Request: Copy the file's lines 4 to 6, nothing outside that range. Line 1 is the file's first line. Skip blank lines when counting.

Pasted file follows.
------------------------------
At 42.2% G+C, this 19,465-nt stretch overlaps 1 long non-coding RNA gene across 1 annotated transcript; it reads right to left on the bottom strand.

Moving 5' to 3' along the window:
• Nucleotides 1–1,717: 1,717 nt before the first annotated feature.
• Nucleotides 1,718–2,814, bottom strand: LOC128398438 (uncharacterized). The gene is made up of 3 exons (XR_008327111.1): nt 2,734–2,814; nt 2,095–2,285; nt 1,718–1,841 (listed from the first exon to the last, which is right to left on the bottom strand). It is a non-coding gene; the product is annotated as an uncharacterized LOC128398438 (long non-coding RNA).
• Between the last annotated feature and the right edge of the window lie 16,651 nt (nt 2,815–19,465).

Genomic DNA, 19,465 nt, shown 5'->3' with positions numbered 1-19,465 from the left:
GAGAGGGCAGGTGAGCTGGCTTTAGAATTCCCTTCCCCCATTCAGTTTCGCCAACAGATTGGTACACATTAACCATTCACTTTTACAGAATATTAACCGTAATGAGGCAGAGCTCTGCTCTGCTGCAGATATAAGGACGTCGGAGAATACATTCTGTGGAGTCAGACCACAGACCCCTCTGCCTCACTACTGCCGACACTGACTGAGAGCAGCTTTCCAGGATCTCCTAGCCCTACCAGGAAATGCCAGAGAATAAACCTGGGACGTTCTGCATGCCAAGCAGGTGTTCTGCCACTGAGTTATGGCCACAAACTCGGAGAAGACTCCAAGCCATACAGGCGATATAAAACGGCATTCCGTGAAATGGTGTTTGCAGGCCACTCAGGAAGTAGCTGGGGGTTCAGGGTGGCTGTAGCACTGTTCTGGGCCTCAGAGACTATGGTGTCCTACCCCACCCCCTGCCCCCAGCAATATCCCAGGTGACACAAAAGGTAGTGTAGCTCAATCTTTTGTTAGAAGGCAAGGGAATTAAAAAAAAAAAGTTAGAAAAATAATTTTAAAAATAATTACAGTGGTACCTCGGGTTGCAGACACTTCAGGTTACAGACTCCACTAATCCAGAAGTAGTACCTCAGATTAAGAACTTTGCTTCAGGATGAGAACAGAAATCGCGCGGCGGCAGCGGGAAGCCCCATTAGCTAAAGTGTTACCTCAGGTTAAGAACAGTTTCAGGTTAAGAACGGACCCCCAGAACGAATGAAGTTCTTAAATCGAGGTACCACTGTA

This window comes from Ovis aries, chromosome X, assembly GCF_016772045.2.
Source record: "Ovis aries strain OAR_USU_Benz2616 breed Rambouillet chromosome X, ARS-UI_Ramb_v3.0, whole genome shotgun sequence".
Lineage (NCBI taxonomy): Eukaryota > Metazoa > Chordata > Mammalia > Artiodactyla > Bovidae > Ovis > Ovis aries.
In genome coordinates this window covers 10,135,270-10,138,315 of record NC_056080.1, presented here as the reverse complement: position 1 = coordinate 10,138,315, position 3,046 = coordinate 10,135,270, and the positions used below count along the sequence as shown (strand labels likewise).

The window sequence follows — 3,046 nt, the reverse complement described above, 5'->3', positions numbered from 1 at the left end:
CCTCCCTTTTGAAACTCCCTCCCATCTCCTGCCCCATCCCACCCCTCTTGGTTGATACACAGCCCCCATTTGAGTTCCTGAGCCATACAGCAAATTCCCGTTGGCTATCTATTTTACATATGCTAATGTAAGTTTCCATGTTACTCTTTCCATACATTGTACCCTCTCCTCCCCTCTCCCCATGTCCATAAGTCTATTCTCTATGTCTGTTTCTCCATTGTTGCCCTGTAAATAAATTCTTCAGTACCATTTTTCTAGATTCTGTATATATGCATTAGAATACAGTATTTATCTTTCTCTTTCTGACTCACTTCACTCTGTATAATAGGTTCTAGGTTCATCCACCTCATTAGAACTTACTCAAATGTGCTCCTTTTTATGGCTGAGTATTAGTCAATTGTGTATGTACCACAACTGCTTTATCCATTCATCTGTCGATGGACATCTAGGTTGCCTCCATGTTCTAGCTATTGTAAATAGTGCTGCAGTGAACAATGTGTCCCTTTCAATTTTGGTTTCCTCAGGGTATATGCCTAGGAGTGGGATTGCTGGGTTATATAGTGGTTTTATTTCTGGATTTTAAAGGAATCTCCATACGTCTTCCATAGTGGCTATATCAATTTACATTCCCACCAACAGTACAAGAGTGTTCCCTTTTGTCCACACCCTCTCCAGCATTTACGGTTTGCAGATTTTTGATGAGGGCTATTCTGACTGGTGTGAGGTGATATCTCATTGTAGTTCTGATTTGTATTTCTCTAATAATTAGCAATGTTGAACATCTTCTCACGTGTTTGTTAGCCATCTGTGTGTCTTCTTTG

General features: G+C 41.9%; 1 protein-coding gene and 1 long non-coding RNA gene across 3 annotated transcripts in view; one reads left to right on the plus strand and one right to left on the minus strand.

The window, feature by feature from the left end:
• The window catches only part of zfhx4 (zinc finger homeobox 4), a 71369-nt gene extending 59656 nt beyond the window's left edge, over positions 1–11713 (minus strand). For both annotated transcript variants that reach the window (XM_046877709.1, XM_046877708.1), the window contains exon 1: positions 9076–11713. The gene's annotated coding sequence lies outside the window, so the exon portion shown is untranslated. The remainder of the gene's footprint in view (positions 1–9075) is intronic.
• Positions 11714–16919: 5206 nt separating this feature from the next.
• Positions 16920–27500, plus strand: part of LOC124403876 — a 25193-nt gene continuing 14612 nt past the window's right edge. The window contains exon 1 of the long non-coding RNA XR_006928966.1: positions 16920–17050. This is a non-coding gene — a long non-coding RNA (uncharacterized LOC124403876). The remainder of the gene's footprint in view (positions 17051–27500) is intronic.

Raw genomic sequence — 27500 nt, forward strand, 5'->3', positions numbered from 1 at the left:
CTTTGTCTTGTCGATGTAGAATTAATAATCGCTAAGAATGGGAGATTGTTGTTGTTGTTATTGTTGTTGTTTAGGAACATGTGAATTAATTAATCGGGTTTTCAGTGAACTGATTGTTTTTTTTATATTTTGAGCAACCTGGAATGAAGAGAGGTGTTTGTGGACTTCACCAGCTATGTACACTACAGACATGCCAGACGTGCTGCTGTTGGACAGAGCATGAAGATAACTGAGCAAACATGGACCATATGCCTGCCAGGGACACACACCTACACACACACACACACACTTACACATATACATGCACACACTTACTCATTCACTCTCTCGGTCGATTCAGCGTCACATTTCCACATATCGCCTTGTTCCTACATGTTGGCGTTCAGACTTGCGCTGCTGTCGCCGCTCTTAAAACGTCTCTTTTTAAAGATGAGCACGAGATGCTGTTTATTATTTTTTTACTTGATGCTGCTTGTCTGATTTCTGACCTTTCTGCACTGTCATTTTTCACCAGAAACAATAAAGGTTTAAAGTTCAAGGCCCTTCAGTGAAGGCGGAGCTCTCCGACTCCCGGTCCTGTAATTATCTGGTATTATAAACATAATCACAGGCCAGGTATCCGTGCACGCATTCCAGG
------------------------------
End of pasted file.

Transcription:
• Nucleotides 1,718–2,814, bottom strand: LOC128398438 (uncharacterized). The gene is made up of 3 exons (XR_008327111.1): nt 2,734–2,814; nt 2,095–2,285; nt 1,718–1,841 (listed from the first exon to the last, which is right to left on the bottom strand). It is a non-coding gene; the product is annotated as an uncharacterized LOC128398438 (long non-coding RNA).
• Between the last annotated feature and the right edge of the window lie 16,651 nt (nt 2,815–19,465).

Genomic DNA, 19,465 nt, shown 5'->3' with positions numbered 1-19,465 from the left: